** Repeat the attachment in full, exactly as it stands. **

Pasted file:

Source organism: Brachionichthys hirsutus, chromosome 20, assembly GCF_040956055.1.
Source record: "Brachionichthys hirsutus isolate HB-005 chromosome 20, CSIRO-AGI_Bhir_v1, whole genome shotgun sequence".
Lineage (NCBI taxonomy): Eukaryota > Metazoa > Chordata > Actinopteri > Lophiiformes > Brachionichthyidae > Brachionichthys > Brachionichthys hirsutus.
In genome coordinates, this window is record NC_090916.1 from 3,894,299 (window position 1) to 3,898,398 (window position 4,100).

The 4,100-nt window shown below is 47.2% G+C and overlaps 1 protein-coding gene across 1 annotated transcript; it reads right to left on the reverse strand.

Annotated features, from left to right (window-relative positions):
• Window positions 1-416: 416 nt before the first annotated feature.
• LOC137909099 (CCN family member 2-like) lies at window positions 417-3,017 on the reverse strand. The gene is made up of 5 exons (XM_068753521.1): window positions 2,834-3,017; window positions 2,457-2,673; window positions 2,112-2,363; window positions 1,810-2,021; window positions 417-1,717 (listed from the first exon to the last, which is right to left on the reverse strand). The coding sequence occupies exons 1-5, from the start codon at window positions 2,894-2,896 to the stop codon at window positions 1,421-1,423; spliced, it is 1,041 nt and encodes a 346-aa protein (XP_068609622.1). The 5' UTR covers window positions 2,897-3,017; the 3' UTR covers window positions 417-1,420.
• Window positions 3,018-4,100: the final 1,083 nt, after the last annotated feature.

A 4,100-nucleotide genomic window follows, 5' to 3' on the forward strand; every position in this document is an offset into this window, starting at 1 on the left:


Source organism: Brachionichthys hirsutus, chromosome 20, assembly GCF_040956055.1.
Source record: "Brachionichthys hirsutus isolate HB-005 chromosome 20, CSIRO-AGI_Bhir_v1, whole genome shotgun sequence".
Lineage (NCBI taxonomy): Eukaryota > Metazoa > Chordata > Actinopteri > Lophiiformes > Brachionichthyidae > Brachionichthys > Brachionichthys hirsutus.
In genome coordinates, this window is record NC_090916.1 from 3,894,299 (window position 1) to 3,898,398 (window position 4,100).

The 4,100-nt window shown below is 47.2% G+C and overlaps 1 protein-coding gene across 1 annotated transcript; it reads right to left on the reverse strand.

Annotated features, from left to right (window-relative positions):
• Window positions 1-416: 416 nt before the first annotated feature.
• LOC137909099 (CCN family member 2-like) lies at window positions 417-3,017 on the reverse strand. The gene is made up of 5 exons (XM_068753521.1): window positions 2,834-3,017; window positions 2,457-2,673; window positions 2,112-2,363; window positions 1,810-2,021; window positions 417-1,717 (listed from the first exon to the last, which is right to left on the reverse strand). The coding sequence occupies exons 1-5, from the start codon at window positions 2,894-2,896 to the stop codon at window positions 1,421-1,423; spliced, it is 1,041 nt and encodes a 346-aa protein (XP_068609622.1). The 5' UTR covers window positions 2,897-3,017; the 3' UTR covers window positions 417-1,420.
• Window positions 3,018-4,100: the final 1,083 nt, after the last annotated feature.

A 4,100-nucleotide genomic window follows, 5' to 3' on the forward strand; every position in this document is an offset into this window, starting at 1 on the left: